How Hannah stands up to schizophrenia

Schizophrenia can be a frightening and isolating mental health condition. Hannah, from Iceland, uses the unlikely combination of stand-up comedy and football to ensure that it’s her who stays in control of her life, and not her illness.

Guram Kashia wins first ever #EqualGame award

“Street football saved me from street life”

Aurio ‘Puma’ Emerson, from Lisbon, seemed destined to follow the same path as many of his neighbourhood friends – a life spent behind bars. But his passion for street football offered him hope, new direction and a chance to pass his wisdom on to the next generation.

Kroos’ amazing meeting with blind Estonian child

Moments before interviewing Toni Kroos, young Estonian blind boy Aron asked to touch the face of the Real Madrid and Germany star so that he could ‘visualise’ him.

What is Equal Game?

  • European football is more diverse and multi-cultural than ever.
  • Our competitions and grassroots projects feature players and fans from all backgrounds.
  • And for UEFA it is important to communicate that football is for all.
  • Respect is a social responsibility initiative launched in 2008.
  • For the last 4 years, this initiative has featured the message of No To Racism.
  • UEFA is now evolving this message to promote inclusion, diversity and accessibility across not only ethnicity but also gender, age, sexual orientation, all abilities, and social backgrounds.
  • The new campaign gives all football lovers in Europe a voice to share what football means to them.
  • The new respect campaign is called #EqualGame
  • Because everyone is entitled to enjoy football. No matter who you are, where you’re from or how you play.
  • On the pitch we’re all the same.

My Game

Andri Vilbergsson (occupational therapist, Iceland): On the pitch it doesn’t necessary show whether you are ill or not, or if you have any mental problems. What is so great about football is that it unites us in that way. When you are a spectator in the stands and watching a group play, you don’t know if there is anything the matter with the players, with any one of them. Unless they are limping, or injured or missing one hand, you can’t see if they have illnesses, and it is just so great that everyone should get the opportunity to play football.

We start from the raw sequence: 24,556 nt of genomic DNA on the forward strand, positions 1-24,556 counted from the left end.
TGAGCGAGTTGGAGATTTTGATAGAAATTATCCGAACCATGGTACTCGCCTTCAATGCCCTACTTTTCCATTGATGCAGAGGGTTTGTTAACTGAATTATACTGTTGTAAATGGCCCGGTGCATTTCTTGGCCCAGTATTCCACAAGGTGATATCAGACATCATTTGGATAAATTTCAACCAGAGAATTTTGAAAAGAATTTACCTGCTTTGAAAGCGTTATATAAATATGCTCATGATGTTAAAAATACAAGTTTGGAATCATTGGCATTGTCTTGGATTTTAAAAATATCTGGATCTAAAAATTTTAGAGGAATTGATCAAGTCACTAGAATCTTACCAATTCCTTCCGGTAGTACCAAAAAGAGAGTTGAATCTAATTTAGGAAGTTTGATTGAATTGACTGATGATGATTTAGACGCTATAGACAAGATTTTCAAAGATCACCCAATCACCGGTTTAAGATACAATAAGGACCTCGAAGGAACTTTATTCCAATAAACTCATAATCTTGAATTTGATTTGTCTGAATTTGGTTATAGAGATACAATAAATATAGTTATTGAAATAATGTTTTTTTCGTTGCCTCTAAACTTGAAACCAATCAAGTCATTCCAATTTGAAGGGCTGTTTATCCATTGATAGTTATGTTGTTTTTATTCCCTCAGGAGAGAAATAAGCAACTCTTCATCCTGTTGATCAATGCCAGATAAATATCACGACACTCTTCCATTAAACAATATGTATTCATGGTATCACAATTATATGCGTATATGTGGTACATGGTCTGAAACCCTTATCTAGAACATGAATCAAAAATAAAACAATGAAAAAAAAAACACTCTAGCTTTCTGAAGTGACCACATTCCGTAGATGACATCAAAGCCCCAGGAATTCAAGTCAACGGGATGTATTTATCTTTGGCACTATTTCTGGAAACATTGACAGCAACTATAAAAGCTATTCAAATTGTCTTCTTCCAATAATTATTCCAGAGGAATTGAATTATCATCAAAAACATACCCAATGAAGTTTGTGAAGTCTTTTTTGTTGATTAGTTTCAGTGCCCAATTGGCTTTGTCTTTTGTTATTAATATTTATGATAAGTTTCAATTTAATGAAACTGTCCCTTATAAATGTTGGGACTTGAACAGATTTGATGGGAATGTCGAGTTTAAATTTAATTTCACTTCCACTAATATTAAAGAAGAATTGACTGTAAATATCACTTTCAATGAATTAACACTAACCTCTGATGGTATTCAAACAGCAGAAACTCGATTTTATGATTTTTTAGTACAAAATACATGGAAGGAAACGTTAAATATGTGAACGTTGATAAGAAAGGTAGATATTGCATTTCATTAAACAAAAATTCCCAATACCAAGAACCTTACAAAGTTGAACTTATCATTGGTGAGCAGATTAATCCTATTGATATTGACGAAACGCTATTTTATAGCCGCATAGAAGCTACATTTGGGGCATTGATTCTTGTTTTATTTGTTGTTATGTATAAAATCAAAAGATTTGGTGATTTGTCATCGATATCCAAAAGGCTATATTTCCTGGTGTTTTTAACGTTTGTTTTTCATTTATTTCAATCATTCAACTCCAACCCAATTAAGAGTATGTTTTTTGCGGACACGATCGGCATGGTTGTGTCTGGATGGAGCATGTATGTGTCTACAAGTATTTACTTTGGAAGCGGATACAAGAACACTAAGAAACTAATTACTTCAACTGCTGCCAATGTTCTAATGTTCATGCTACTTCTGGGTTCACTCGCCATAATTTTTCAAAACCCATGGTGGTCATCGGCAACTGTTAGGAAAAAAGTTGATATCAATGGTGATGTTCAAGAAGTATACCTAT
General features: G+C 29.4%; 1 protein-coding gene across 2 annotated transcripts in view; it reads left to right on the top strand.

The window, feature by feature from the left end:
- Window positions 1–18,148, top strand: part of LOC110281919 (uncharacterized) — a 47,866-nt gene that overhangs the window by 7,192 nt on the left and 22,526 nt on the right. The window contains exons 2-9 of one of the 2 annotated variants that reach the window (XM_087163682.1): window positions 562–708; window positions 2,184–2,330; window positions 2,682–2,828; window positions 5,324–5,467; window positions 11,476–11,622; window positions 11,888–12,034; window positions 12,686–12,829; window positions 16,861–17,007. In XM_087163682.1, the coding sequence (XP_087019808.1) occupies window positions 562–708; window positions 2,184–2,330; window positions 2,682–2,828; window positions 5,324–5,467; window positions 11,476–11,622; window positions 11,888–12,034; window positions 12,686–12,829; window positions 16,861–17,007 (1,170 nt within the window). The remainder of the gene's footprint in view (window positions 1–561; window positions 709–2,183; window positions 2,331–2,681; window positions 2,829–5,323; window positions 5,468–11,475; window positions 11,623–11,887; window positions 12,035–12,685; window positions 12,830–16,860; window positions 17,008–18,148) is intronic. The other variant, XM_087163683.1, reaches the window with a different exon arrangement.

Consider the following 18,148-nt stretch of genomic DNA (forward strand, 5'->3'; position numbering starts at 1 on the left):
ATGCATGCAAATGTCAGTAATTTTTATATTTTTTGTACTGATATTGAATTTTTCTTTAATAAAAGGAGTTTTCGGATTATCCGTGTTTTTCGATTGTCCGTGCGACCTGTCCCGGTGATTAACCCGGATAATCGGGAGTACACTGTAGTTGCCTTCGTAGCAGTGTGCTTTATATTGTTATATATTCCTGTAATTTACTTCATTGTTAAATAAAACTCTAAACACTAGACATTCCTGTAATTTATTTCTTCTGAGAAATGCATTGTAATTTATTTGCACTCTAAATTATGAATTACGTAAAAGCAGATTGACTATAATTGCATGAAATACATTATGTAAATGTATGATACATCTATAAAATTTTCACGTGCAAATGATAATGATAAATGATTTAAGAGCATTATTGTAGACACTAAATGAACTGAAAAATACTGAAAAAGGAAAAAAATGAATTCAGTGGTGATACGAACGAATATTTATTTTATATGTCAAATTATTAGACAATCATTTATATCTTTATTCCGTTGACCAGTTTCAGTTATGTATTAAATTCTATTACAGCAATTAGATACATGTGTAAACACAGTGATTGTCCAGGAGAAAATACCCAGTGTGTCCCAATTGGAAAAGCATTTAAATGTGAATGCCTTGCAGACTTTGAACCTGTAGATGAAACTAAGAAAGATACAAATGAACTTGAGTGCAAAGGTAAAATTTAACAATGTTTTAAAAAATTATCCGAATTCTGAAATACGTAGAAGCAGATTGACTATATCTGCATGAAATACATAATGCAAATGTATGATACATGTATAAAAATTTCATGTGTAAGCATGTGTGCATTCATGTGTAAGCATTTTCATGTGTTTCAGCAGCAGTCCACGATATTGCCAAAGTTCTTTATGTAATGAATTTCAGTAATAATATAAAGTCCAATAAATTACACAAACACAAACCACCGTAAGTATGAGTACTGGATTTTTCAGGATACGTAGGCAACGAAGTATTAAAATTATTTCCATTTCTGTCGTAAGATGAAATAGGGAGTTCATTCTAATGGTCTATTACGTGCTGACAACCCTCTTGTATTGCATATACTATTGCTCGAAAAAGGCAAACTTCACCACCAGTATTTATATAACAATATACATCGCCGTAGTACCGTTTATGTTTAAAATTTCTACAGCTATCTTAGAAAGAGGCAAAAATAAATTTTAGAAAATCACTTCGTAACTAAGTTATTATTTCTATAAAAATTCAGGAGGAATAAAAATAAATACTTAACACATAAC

David Ospina (goalkeeper, Colombia): There’s so much passion in football. It’s a sport that can bring the whole world together, it really is a beautiful game. This helps people to forget about all their problems, all the things that happen around the world and that affect a lot of people in their own countries. As a sport, football can contribute to spreading a positive message, helping us all to find the peace we want to see in the world.

Parm Gill (safeguarding officer, England): In my opinion, football should be for everyone. You shouldn’t just look at it as it’s for girls. Girls should come. Everyone should have the opportunity. You don’t know what girls can do, we are equal today

Elín Ebba Ásmundsdóttir (occupational therapist, Iceland): On the pitch, everyone is equal. It doesn’t matter where you come from and what kind of problems you are dealing with. It’s the ball that matters, and to get it into the goal, that’s what is important. It doesn’t matter if you are a part of the team that’s playing or a spectator. You forget yourself.

Pernille Harder (footballer, Denmark): When I first started [playing] in the small village I come from, my mum was the coach and I was playing with my friends and just having fun. I think it’s important to have fun and during those first years of playing, I grew to love football. Later, it was more serious and I found that I wanted to do something with football. Then I got the ambition [to play]. But in the first place, it was just about having fun together with my friends.